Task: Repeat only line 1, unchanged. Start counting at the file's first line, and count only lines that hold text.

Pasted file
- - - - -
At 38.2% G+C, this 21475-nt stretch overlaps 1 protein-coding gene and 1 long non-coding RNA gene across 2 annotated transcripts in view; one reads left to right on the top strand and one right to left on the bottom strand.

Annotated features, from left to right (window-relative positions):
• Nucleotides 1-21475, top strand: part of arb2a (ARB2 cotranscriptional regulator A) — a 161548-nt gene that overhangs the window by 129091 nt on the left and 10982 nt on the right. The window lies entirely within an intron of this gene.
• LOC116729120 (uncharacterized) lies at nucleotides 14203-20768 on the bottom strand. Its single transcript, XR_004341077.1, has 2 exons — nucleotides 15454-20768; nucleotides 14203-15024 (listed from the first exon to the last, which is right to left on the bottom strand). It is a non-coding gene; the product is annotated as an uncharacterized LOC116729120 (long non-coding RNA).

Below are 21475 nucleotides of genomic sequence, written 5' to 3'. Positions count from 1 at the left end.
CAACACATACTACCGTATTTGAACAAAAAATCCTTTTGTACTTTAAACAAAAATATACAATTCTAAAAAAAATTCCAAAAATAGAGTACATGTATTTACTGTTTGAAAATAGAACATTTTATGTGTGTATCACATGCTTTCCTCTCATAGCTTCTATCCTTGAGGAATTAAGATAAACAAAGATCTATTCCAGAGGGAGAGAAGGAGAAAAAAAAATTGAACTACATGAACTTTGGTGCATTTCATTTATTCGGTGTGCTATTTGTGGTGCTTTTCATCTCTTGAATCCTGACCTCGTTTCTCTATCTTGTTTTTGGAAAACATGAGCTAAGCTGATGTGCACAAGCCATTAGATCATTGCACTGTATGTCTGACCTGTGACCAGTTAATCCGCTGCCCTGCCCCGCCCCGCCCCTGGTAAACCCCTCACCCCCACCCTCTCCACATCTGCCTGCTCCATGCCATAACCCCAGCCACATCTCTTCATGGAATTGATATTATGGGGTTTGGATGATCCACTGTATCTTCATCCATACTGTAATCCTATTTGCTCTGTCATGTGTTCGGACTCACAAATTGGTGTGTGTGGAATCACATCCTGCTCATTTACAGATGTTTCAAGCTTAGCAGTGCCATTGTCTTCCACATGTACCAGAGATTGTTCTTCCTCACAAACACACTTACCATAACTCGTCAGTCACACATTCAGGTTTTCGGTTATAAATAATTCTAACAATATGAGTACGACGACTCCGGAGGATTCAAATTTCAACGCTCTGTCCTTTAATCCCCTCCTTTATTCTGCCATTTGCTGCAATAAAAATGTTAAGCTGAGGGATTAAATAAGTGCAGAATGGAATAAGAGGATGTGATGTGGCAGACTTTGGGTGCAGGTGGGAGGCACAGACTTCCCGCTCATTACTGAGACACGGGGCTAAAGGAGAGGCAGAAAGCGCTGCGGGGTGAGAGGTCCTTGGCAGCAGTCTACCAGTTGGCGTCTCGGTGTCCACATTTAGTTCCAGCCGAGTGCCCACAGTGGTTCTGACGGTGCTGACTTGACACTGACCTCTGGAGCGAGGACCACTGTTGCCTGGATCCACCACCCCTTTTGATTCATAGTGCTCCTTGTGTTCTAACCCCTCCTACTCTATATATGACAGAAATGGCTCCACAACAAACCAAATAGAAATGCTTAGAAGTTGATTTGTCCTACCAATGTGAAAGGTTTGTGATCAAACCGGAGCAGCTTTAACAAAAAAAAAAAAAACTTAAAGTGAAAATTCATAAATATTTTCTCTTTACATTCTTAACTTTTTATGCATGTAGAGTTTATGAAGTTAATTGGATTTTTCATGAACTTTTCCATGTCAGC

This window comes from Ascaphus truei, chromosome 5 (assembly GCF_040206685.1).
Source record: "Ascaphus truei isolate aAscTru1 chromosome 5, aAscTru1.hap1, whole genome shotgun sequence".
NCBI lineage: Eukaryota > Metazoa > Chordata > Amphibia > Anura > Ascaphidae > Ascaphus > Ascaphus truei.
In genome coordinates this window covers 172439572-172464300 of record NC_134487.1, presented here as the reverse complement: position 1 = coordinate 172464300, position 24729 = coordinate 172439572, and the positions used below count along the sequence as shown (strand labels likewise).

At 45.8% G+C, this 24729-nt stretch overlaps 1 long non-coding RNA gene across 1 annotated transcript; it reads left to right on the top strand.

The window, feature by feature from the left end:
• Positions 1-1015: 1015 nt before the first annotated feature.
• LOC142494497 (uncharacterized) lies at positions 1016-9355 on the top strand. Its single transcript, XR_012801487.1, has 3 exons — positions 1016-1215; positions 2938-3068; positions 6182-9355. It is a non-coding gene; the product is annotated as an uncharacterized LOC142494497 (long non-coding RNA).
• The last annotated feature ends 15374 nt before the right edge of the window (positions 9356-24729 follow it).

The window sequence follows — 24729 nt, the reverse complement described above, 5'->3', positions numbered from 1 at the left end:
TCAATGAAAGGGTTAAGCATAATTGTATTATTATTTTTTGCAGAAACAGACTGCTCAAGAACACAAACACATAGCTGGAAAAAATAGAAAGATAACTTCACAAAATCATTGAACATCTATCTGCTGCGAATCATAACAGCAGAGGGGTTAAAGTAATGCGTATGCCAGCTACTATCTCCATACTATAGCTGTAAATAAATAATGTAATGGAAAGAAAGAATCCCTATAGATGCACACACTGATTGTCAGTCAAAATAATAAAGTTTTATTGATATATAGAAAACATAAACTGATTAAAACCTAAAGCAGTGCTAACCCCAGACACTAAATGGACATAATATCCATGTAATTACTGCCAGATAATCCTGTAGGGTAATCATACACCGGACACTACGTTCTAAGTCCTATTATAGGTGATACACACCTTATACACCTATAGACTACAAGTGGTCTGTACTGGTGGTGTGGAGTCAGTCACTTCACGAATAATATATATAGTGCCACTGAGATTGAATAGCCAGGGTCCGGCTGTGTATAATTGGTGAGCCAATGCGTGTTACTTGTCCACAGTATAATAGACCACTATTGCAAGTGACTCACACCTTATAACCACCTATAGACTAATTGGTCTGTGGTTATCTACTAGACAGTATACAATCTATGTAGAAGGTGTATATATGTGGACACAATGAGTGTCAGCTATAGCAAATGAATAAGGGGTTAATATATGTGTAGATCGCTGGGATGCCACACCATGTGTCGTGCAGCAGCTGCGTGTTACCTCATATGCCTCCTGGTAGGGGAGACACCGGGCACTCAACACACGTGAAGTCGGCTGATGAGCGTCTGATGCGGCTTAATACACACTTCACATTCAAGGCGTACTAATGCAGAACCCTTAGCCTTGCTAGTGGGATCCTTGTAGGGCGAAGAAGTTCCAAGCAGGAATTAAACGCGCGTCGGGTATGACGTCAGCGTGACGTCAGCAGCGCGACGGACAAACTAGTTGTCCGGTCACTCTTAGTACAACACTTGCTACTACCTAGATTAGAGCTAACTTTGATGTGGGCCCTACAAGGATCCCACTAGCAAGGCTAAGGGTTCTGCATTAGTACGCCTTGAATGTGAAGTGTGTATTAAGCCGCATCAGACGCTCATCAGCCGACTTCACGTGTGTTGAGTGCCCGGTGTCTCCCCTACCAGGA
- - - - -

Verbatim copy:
At 38.2% G+C, this 21475-nt stretch overlaps 1 protein-coding gene and 1 long non-coding RNA gene across 2 annotated transcripts in view; one reads left to right on the top strand and one right to left on the bottom strand.